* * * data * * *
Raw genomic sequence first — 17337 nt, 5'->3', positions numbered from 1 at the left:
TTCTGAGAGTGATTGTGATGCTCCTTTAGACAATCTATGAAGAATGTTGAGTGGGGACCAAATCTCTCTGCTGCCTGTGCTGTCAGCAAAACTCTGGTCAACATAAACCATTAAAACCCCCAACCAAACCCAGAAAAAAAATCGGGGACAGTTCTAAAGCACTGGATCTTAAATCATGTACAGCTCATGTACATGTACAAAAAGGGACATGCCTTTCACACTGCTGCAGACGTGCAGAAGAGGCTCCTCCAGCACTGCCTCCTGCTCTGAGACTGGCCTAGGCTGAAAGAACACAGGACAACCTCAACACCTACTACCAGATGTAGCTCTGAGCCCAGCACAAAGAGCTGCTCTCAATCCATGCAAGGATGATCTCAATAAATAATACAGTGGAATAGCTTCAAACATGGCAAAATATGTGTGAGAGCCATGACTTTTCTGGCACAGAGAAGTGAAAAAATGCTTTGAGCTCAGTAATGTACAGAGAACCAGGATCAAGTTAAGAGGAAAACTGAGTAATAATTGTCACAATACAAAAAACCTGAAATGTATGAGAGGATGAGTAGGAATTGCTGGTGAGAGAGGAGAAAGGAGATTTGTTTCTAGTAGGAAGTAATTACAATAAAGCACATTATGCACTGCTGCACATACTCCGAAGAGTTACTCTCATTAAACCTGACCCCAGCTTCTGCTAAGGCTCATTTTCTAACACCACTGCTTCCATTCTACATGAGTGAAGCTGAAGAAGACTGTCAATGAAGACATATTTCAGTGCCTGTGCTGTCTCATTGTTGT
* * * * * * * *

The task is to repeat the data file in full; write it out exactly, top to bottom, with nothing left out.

Raw genomic sequence first — 17337 nt, 5'->3', positions numbered from 1 at the left:
TTCTGAGAGTGATTGTGATGCTCCTTTAGACAATCTATGAAGAATGTTGAGTGGGGACCAAATCTCTCTGCTGCCTGTGCTGTCAGCAAAACTCTGGTCAACATAAACCATTAAAACCCCCAACCAAACCCAGAAAAAAAATCGGGGACAGTTCTAAAGCACTGGATCTTAAATCATGTACAGCTCATGTACATGTACAAAAAGGGACATGCCTTTCACACTGCTGCAGACGTGCAGAAGAGGCTCCTCCAGCACTGCCTCCTGCTCTGAGACTGGCCTAGGCTGAAAGAACACAGGACAACCTCAACACCTACTACCAGATGTAGCTCTGAGCCCAGCACAAAGAGCTGCTCTCAATCCATGCAAGGATGATCTCAATAAATAATACAGTGGAATAGCTTCAAACATGGCAAAATATGTGTGAGAGCCATGACTTTTCTGGCACAGAGAAGTGAAAAAATGCTTTGAGCTCAGTAATGTACAGAGAACCAGGATCAAGTTAAGAGGAAAACTGAGTAATAATTGTCACAATACAAAAAACCTGAAATGTATGAGAGGATGAGTAGGAATTGCTGGTGAGAGAGGAGAAAGGAGATTTGTTTCTAGTAGGAAGTAATTACAATAAAGCACATTATGCACTGCTGCACATACTCCGAAGAGTTACTCTCATTAAACCTGACCCCAGCTTCTGCTAAGGCTCATTTTCTAACACCACTGCTTCCATTCTACATGAGTGAAGCTGAAGAAGACTGTCAATGAAGACATATTTCAGTGCCTGTGCTGTCTCATTGTTGT